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A revolving quartet of pianists deliver ‘A foretaste of heaven’

POSTED: March 29, 2009 11:10 p.m.

'A foretaste of heaven'

Experience the sights and sounds of Sunday evening's Symphony of Keyboards.

SARA GUEVARA/The Times

Emmett Holley strikes the keys on the piano Sunday during a performance as part of the Symphony of Keyboards presented by First Baptist Church.

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It was the ultimate surround-sound experience. Four grand pianos, each finely tuned to match the other. Periodically echoing and answering back in arrangements for multiple keyboards.

The concert, “A Symphony of Keyboards,” drew a packed house to First Baptist Church on Green Street. The 14 performers, whose day jobs range from attorney to hairdresser, were all focused on their avocation of concert pianist.

The four pianos were arranged on the stage to give the audience a view of rotating quartets of performers. Many of the pieces were tied to the Lenten and Easter seasons and ranged from the sad and mournful tunes of the crucifixion of Christ to the triumphal songs of his resurrection.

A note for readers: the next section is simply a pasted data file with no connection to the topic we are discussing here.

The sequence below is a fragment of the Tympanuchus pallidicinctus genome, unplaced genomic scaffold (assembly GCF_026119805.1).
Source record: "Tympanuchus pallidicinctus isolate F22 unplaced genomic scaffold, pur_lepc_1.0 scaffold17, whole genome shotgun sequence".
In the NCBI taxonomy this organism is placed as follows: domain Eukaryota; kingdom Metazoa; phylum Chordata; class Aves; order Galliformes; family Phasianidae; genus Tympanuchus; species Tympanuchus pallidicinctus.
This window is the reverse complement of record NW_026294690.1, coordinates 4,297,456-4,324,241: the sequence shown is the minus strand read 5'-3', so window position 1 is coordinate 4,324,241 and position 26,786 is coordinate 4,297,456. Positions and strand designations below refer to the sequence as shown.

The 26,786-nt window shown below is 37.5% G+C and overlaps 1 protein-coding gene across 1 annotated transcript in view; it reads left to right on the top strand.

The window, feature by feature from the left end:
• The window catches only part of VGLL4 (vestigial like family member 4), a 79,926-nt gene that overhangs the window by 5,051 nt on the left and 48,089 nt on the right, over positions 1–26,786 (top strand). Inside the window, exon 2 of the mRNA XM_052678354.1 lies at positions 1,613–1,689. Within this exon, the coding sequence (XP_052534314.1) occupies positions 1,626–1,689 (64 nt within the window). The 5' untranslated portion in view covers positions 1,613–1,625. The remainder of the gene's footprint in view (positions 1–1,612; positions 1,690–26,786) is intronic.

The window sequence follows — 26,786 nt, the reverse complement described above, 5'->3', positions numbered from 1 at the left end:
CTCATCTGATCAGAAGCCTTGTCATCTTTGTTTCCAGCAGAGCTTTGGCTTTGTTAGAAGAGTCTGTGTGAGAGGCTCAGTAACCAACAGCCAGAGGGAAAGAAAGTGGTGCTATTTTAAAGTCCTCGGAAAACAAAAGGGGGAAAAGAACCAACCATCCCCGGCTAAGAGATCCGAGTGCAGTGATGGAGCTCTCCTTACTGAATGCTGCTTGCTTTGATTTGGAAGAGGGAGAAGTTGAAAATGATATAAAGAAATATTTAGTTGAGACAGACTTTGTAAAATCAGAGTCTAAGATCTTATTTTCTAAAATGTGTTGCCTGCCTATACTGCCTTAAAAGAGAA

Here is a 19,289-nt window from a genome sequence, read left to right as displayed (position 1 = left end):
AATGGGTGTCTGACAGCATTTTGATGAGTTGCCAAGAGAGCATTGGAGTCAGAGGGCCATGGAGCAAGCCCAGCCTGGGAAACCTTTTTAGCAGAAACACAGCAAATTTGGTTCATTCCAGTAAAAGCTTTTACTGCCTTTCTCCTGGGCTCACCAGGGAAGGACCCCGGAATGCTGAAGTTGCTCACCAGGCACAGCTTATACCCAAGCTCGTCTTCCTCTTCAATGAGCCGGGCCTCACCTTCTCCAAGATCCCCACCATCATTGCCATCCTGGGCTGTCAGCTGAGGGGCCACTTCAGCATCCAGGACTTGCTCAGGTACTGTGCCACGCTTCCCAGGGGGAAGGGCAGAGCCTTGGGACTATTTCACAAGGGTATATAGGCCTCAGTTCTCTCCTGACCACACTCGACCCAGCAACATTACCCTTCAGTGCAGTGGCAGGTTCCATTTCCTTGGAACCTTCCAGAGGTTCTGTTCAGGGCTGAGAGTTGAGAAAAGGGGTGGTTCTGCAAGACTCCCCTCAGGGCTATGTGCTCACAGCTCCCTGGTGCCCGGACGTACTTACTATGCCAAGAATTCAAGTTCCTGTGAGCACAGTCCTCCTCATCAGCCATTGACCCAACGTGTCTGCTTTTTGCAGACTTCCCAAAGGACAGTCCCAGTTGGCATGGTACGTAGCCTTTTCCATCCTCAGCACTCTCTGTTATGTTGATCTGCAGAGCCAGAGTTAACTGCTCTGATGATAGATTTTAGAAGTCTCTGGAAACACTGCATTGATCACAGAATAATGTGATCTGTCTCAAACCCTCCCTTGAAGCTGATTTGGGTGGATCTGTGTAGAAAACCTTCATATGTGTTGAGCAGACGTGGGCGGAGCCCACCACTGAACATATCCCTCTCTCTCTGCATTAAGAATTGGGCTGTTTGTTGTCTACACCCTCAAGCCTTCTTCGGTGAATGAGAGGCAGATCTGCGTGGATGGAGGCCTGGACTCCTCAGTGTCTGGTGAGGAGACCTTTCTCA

“Tonight was a foretaste of heaven,” said the Rev. William L. Coates Jr., pastor of the church. “There was so much praise from those four pianos that it overflowed to the congregation.”

The Rev. Mark Green, minister of music at First Baptist and also one of the pianists at the performance, called the event “thrilling.”

“It lifted my spirit,” he said.

There are few pieces arranged for four pianos, so adaptations were made to arrangements written for two pianos, Green said.

Della Ruth Johnson, the church organist who is also an accomplished pianist, said playing along with three other pianists requires getting in sync both rhythmically and in spirit.

Steve Cornelison, a Gainesville attorney who has been playing the piano since junior high, echoed Johnson’s comments.

“It’s a bit of a challenge getting everybody playing together,” Cornelison said.

Another attorney, Tyler Smith, called the experience “nerve-wracking, but fun.”

The concert featured the church’s two primary pianos, a 9-foot Steinway concert grand and a 7-foot Yamaha grand. Two other pianos, a 7-foot Schimmel grand and a 6-foot, 10-inch Grotrian grand, both German-made pianos, were featured in the concert.

Coates said he was grateful for the talents of the performance and the abilities of craftsmen to make such beautiful instruments.



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